Getting back to the point at hand, a few days ago when I read some blurb or news item about "3," I practically bolted upright in my chair. It made me realize what would bring me back to the title. No, not reducing the family by one -- but by expanding it. In a rush, I realized one element of the Lee-Kirby days that has been notably absent for decades: the growth of the Richards' extended family.

Many people, including myself, have written extensively about the great concepts launched in the first 100 issues of Fantastic Four, and for many readers and critics, that's enough to explain the title's Silver Age success and subsequent fame. And maybe so. But concomitant with those big concepts were entire groups or families that became associated with the Fantastic Four -- friends, allies, lovers, hangers-on. For example:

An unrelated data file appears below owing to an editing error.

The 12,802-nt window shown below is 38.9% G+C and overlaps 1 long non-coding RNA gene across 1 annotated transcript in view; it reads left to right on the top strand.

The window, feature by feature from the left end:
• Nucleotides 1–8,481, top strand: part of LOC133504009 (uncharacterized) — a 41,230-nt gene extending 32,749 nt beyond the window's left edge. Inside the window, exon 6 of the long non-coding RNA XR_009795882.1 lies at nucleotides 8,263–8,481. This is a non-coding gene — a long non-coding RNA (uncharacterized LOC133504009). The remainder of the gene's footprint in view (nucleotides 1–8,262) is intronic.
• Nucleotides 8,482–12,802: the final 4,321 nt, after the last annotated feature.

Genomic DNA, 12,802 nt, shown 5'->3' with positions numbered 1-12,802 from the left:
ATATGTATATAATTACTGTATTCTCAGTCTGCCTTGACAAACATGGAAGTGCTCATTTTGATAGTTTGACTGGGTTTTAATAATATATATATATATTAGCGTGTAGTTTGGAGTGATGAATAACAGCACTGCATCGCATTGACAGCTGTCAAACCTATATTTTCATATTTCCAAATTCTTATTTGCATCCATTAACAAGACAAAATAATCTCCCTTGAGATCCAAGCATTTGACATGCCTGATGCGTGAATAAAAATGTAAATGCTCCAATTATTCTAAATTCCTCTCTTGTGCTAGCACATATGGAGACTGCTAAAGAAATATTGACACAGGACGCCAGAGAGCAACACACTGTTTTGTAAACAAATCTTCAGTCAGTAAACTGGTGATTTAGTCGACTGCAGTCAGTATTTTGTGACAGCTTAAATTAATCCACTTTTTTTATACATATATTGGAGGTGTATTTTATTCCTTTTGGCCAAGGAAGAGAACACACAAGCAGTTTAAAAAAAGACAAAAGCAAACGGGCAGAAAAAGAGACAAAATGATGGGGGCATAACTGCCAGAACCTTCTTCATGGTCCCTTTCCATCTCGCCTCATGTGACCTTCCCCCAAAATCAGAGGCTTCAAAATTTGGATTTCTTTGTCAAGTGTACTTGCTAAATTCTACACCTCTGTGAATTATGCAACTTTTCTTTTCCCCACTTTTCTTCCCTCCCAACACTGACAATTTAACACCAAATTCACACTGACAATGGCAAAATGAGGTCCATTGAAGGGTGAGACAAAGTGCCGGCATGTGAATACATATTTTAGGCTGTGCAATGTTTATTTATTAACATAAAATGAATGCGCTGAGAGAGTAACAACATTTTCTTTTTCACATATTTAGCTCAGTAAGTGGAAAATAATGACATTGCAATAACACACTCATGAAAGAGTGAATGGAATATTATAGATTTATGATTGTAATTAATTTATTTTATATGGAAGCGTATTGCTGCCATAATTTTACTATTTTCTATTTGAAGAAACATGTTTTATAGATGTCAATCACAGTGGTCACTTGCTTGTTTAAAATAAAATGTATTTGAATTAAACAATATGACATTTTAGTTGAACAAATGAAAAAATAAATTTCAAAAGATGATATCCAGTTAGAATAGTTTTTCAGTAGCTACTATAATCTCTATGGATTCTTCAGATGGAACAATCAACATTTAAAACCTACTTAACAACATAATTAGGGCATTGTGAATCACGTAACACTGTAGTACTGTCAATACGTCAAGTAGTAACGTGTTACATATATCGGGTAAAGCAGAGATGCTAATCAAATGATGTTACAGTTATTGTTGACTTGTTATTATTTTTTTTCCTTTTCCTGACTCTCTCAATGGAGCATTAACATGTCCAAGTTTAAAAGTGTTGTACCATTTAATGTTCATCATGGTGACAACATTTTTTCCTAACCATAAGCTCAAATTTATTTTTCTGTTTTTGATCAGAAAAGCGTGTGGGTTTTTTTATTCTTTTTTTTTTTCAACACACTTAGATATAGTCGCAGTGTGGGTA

* When the FF met the Inhumans, the Royal Family became an integral part of the Richards extended family, seen consulting on numerous occasions, or jumping in to help out (like in Fantastic Four Annual #5). One became Johnny's long-term girlfriend (Crystal), and two became fill-ins on the team (Crystal, Medusa). Lockjaw popped in and out like an unemployed cousin.

* When the FF met the Black Panther, he didn't disappear after Fantastic Four #53 -- he, too, became a familiar presence on a visi-screen for consults, a source of technology, a guest at parties. Wakanda was mentioned quite a bit, and if the FF weren't actually seen visiting the African nation on vacation (I don't recall seeing it), it was certainly not hard to imagine.

* When Johnny roomed with Wyatt Wingfoot, they became friends in a leisurely way, and eventually Wyatt became a sort-of fifth member for a while. His tribe became a springboard for stories as well. It wasn't forced, it wasn't necessary, it wasn't a familiar superhero trope ... it just sort of happened. Like life. And in the same way he faded in, Wyatt faded out. Just like -- oh, I dunno, an old college roommate.